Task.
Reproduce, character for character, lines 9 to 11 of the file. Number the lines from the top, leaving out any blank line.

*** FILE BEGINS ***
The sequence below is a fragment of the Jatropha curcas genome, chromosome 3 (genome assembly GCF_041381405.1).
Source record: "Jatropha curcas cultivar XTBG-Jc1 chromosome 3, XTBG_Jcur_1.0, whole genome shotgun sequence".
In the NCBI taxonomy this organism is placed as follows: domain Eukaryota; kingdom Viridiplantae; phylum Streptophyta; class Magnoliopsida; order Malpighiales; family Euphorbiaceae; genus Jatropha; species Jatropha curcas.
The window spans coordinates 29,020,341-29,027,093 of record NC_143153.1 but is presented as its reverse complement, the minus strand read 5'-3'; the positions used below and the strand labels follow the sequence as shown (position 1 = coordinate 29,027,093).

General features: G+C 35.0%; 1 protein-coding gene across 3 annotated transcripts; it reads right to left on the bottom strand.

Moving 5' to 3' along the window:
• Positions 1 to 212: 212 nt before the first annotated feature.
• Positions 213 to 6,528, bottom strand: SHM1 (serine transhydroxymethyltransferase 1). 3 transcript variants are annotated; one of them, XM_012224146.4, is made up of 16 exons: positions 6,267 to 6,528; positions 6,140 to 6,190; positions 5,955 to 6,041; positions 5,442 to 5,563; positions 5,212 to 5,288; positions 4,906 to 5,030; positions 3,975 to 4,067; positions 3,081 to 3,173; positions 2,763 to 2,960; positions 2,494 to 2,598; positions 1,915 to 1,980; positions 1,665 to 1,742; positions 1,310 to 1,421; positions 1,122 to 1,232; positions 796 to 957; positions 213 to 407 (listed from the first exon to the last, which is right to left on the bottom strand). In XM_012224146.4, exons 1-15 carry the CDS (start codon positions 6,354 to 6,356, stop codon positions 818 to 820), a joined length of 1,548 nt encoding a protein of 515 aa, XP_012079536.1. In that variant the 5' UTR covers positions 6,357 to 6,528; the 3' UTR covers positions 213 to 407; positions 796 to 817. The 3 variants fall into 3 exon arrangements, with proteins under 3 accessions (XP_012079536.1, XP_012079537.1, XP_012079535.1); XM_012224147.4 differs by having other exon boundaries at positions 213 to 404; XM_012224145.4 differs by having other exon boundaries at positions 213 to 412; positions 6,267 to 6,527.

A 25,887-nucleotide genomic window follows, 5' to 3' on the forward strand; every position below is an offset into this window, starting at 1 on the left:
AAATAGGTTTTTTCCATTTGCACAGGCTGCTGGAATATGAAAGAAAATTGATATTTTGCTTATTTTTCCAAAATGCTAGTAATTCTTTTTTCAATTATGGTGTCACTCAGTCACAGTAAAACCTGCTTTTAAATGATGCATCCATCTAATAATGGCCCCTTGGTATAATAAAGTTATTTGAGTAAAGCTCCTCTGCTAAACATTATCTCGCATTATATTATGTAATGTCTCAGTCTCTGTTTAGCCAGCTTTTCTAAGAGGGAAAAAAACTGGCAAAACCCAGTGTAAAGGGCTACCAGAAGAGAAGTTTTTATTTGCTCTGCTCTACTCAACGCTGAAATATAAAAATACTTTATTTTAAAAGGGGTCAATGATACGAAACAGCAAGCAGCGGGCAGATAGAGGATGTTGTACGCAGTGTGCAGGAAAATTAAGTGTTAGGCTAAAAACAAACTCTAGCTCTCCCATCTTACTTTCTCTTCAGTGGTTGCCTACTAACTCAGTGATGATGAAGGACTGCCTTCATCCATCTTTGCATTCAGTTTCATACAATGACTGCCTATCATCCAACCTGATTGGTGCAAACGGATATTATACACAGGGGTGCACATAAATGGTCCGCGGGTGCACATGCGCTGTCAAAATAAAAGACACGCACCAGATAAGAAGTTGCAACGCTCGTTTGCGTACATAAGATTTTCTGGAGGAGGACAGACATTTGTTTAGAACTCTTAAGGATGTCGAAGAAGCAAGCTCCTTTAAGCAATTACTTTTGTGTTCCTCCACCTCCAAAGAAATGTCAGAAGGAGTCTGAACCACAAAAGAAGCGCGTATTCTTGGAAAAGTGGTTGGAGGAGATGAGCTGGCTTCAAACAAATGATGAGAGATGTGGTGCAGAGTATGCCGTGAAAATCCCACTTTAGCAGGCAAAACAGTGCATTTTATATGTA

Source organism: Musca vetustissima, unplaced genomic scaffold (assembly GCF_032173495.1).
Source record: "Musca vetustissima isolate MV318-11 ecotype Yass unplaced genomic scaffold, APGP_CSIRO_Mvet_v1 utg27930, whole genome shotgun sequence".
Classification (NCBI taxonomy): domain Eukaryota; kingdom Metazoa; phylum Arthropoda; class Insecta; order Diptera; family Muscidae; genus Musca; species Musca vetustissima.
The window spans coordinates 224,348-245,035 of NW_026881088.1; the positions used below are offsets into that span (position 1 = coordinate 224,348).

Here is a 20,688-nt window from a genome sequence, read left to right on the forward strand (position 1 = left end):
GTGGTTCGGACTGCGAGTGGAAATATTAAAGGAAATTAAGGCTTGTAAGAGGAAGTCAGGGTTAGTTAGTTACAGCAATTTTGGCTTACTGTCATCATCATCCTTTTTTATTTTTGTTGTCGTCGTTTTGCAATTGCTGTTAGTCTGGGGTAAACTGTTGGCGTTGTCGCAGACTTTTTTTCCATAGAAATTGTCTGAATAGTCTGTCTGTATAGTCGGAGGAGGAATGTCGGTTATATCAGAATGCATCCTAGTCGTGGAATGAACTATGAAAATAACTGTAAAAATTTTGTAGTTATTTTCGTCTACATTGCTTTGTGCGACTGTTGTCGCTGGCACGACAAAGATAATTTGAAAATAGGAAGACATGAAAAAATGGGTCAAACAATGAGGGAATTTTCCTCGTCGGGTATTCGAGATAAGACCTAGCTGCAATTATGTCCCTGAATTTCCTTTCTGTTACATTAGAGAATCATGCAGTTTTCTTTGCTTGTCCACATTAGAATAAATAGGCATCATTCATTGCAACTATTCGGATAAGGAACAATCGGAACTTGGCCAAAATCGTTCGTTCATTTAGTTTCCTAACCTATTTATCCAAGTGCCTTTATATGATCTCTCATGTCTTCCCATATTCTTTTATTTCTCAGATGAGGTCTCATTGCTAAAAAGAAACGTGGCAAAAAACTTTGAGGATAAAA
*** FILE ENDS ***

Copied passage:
A 25,887-nucleotide genomic window follows, 5' to 3' on the forward strand; every position below is an offset into this window, starting at 1 on the left:
AAATAGGTTTTTTCCATTTGCACAGGCTGCTGGAATATGAAAGAAAATTGATATTTTGCTTATTTTTCCAAAATGCTAGTAATTCTTTTTTCAATTATGGTGTCACTCAGTCACAGTAAAACCTGCTTTTAAATGATGCATCCATCTAATAATGGCCCCTTGGTATAATAAAGTTATTTGAGTAAAGCTCCTCTGCTAAACATTATCTCGCATTATATTATGTAATGTCTCAGTCTCTGTTTAGCCAGCTTTTCTAAGAGGGAAAAAAACTGGCAAAACCCAGTGTAAAGGGCTACCAGAAGAGAAGTTTTTATTTGCTCTGCTCTACTCAACGCTGAAATATAAAAATACTTTATTTTAAAAGGGGTCAATGATACGAAACAGCAAGCAGCGGGCAGATAGAGGATGTTGTACGCAGTGTGCAGGAAAATTAAGTGTTAGGCTAAAAACAAACTCTAGCTCTCCCATCTTACTTTCTCTTCAGTGGTTGCCTACTAACTCAGTGATGATGAAGGACTGCCTTCATCCATCTTTGCATTCAGTTTCATACAATGACTGCCTATCATCCAACCTGATTGGTGCAAACGGATATTATACACAGGGGTGCACATAAATGGTCCGCGGGTGCACATGCGCTGTCAAAATAAAAGACACGCACCAGATAAGAAGTTGCAACGCTCGTTTGCGTACATAAGATTTTCTGGAGGAGGACAGACATTTGTTTAGAACTCTTAAGGATGTCGAAGAAGCAAGCTCCTTTAAGCAATTACTTTTGTGTTCCTCCACCTCCAAAGAAATGTCAGAAGGAGTCTGAACCACAAAAGAAGCGCGTATTCTTGGAAAAGTGGTTGGAGGAGATGAGCTGGCTTCAAACAAATGATGAGAGATGTGGTGCAGAGTATGCCGTGAAAATCCCACTTTAGCAGGCAAAACAGTGCATTTTATATGTA

Source organism: Musca vetustissima, unplaced genomic scaffold (assembly GCF_032173495.1).